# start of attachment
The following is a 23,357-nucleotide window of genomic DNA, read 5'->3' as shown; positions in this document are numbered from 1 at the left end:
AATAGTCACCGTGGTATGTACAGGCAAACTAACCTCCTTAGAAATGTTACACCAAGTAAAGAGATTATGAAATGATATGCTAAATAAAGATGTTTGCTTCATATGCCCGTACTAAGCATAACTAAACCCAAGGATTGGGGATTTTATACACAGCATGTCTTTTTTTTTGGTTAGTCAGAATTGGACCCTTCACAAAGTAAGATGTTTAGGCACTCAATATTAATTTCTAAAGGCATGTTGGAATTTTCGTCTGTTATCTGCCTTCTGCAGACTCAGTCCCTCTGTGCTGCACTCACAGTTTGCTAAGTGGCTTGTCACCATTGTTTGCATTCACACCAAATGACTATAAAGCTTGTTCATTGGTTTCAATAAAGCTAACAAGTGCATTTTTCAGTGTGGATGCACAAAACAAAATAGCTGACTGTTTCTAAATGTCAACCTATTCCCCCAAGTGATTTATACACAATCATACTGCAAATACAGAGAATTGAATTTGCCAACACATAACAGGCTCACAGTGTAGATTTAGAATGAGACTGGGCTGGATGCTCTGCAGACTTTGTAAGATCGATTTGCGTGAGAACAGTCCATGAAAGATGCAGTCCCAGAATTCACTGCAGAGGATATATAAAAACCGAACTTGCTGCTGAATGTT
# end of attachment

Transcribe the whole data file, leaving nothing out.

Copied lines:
The following is a 23,357-nucleotide window of genomic DNA, read 5'->3' as shown; positions in this document are numbered from 1 at the left end:
AATAGTCACCGTGGTATGTACAGGCAAACTAACCTCCTTAGAAATGTTACACCAAGTAAAGAGATTATGAAATGATATGCTAAATAAAGATGTTTGCTTCATATGCCCGTACTAAGCATAACTAAACCCAAGGATTGGGGATTTTATACACAGCATGTCTTTTTTTTTGGTTAGTCAGAATTGGACCCTTCACAAAGTAAGATGTTTAGGCACTCAATATTAATTTCTAAAGGCATGTTGGAATTTTCGTCTGTTATCTGCCTTCTGCAGACTCAGTCCCTCTGTGCTGCACTCACAGTTTGCTAAGTGGCTTGTCACCATTGTTTGCATTCACACCAAATGACTATAAAGCTTGTTCATTGGTTTCAATAAAGCTAACAAGTGCATTTTTCAGTGTGGATGCACAAAACAAAATAGCTGACTGTTTCTAAATGTCAACCTATTCCCCCAAGTGATTTATACACAATCATACTGCAAATACAGAGAATTGAATTTGCCAACACATAACAGGCTCACAGTGTAGATTTAGAATGAGACTGGGCTGGATGCTCTGCAGACTTTGTAAGATCGATTTGCGTGAGAACAGTCCATGAAAGATGCAGTCCCAGAATTCACTGCAGAGGATATATAAAAACCGAACTTGCTGCTGAATGTT